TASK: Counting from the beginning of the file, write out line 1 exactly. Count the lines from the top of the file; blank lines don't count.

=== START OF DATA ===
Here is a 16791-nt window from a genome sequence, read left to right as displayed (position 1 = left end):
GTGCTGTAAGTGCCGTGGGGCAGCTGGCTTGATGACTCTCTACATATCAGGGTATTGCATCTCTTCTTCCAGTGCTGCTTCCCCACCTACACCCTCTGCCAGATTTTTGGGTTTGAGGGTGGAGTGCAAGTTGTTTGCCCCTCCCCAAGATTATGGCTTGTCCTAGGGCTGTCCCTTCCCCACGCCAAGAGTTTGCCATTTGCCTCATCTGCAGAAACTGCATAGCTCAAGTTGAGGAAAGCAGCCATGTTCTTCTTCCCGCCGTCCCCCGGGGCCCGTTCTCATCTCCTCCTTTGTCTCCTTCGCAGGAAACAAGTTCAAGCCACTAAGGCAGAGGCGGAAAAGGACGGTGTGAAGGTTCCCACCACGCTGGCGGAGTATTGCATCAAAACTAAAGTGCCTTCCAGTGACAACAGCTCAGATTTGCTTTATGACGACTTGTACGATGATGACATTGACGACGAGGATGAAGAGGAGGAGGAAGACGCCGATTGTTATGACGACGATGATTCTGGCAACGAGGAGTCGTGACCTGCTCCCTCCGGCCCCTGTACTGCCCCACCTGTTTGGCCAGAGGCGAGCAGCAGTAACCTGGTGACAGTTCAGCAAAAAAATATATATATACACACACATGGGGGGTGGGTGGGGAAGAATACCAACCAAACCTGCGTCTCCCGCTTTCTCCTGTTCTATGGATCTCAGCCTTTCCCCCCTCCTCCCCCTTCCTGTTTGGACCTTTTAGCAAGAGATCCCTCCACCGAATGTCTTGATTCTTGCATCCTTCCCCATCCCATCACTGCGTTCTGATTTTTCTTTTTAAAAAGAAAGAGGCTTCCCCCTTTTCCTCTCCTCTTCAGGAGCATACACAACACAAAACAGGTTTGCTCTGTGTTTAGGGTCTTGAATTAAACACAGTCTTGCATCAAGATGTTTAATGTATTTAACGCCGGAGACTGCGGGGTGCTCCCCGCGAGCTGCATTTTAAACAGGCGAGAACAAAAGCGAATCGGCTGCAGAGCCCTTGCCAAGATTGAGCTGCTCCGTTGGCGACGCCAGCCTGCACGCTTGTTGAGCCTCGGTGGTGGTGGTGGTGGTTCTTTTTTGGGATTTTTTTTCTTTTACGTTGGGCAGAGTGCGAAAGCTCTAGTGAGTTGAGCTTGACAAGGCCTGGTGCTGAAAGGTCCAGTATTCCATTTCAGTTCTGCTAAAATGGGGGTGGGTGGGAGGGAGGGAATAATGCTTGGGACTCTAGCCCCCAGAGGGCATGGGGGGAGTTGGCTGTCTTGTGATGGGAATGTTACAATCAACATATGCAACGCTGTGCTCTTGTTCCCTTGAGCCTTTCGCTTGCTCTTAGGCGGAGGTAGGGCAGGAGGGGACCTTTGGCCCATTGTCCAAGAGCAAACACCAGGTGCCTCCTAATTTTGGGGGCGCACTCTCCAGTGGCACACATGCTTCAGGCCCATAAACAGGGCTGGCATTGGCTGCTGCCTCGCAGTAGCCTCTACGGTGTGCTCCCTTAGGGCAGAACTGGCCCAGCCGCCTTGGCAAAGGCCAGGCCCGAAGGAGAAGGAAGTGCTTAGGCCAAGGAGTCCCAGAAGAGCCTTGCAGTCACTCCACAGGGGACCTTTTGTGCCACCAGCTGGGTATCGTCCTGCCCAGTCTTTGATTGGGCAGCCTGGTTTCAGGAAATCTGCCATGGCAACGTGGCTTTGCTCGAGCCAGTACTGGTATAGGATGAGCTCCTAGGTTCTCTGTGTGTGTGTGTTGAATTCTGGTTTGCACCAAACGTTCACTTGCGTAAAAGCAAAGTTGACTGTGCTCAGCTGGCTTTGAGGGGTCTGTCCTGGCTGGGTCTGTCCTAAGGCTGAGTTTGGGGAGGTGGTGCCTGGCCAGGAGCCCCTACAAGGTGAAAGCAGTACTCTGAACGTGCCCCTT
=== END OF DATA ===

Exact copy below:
Here is a 16791-nt window from a genome sequence, read left to right as displayed (position 1 = left end):